Q How are other countries dealing with it?
A Other countries are dealing with the problem in a number of ways, like through fact-checking initiatives, media literacy schemes and new laws. Here are some examples:
•In France, non-profit First Draft News last year launched CrossCheck, a collaborative journalism project across newsrooms. In the 10 weeks leading up to the May 2017 French presidential election, 37 newsrooms in France and Britain fact-checked and reported on false, misleading and confusing claims related to the election and candidates.
•In the US, the charity Newseum, which aims to increase understanding of the importance of a free press and the country's First Amendment - which protects free expression and religious freedom - has also been educating the public about fake news. Last year, Newseum, which is also a museum in Washington, launched a new exhibit examining the role of fake news in the 2016 presidential election. It has been running media literacy classes for students for about 20 years and, in March last year, it added Fighting Fake News classes.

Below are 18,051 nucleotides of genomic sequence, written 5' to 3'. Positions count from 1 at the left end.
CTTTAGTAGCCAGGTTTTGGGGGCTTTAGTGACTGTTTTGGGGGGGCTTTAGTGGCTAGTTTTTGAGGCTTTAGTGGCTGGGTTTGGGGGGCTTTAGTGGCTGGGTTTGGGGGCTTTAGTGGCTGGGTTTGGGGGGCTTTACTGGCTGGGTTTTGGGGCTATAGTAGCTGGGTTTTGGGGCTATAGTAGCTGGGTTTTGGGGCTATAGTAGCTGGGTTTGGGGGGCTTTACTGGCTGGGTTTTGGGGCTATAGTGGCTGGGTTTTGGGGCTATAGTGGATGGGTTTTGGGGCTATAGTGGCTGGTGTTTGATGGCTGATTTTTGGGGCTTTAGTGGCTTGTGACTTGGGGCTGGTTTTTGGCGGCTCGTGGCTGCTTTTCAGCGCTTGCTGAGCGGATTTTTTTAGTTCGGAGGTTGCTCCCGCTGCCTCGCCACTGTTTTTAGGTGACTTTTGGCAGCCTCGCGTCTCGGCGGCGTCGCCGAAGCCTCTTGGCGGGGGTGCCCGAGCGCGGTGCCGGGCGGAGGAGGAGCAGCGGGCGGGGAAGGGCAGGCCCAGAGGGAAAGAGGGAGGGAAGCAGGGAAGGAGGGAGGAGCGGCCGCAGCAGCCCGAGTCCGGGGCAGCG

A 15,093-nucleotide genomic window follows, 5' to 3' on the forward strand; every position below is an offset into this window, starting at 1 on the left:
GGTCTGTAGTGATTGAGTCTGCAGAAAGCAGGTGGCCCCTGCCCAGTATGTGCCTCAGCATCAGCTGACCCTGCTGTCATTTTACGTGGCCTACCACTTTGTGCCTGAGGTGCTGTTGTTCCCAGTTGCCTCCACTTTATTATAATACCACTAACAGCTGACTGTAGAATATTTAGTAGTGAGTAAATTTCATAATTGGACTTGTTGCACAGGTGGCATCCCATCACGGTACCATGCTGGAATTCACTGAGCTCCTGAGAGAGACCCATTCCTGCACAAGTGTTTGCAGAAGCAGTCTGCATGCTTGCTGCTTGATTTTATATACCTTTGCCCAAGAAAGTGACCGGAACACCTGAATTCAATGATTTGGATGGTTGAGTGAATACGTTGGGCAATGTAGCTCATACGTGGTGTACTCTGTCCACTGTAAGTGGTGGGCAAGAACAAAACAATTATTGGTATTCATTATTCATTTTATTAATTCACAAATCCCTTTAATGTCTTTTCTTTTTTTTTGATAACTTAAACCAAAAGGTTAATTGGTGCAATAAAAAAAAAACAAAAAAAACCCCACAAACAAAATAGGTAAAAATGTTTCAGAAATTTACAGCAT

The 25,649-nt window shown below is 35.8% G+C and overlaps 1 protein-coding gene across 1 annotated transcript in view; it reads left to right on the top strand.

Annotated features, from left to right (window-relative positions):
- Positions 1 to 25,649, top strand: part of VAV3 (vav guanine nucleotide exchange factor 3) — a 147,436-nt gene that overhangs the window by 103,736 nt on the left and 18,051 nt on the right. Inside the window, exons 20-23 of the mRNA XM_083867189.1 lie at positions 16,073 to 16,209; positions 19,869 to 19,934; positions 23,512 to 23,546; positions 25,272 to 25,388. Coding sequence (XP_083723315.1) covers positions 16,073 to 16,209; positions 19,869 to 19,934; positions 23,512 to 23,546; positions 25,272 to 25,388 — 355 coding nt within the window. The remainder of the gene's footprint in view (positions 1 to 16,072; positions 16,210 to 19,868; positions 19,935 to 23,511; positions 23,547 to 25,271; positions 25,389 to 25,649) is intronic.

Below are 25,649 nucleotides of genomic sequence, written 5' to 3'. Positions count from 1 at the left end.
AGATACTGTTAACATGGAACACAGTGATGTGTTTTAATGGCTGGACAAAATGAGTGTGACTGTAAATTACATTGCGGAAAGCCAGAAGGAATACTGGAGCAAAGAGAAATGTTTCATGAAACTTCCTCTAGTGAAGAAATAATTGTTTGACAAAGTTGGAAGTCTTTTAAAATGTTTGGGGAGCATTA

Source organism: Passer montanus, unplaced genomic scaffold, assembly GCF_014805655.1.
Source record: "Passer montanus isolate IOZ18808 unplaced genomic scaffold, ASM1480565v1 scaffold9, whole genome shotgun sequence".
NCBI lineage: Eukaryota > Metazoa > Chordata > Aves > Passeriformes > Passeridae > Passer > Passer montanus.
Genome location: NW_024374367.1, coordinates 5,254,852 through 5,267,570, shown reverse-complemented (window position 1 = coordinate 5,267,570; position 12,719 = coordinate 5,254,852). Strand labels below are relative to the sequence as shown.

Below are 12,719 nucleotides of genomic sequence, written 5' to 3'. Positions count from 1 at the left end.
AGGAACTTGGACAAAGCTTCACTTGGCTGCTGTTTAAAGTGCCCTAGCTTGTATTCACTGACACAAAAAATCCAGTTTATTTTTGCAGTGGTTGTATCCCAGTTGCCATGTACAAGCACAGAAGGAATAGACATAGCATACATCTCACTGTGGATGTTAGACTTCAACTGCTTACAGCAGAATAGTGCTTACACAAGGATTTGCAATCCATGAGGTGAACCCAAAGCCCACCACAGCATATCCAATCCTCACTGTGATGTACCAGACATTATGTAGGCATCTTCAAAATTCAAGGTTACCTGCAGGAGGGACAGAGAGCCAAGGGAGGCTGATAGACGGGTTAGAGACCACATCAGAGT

•Germany passed a new law which kicked in from Jan 1 this year. The Network Enforcement Act, also called NetzDG, applies to social media platforms with two million or more users. These platforms can be fined €50 million (S$81 million) for each post that is deemed illegal and not removed within 24 hours of receiving a notification.
•Earlier this month, Malaysia's lawmakers approved an anti-fake news law.
Q What are the concerns about legislation?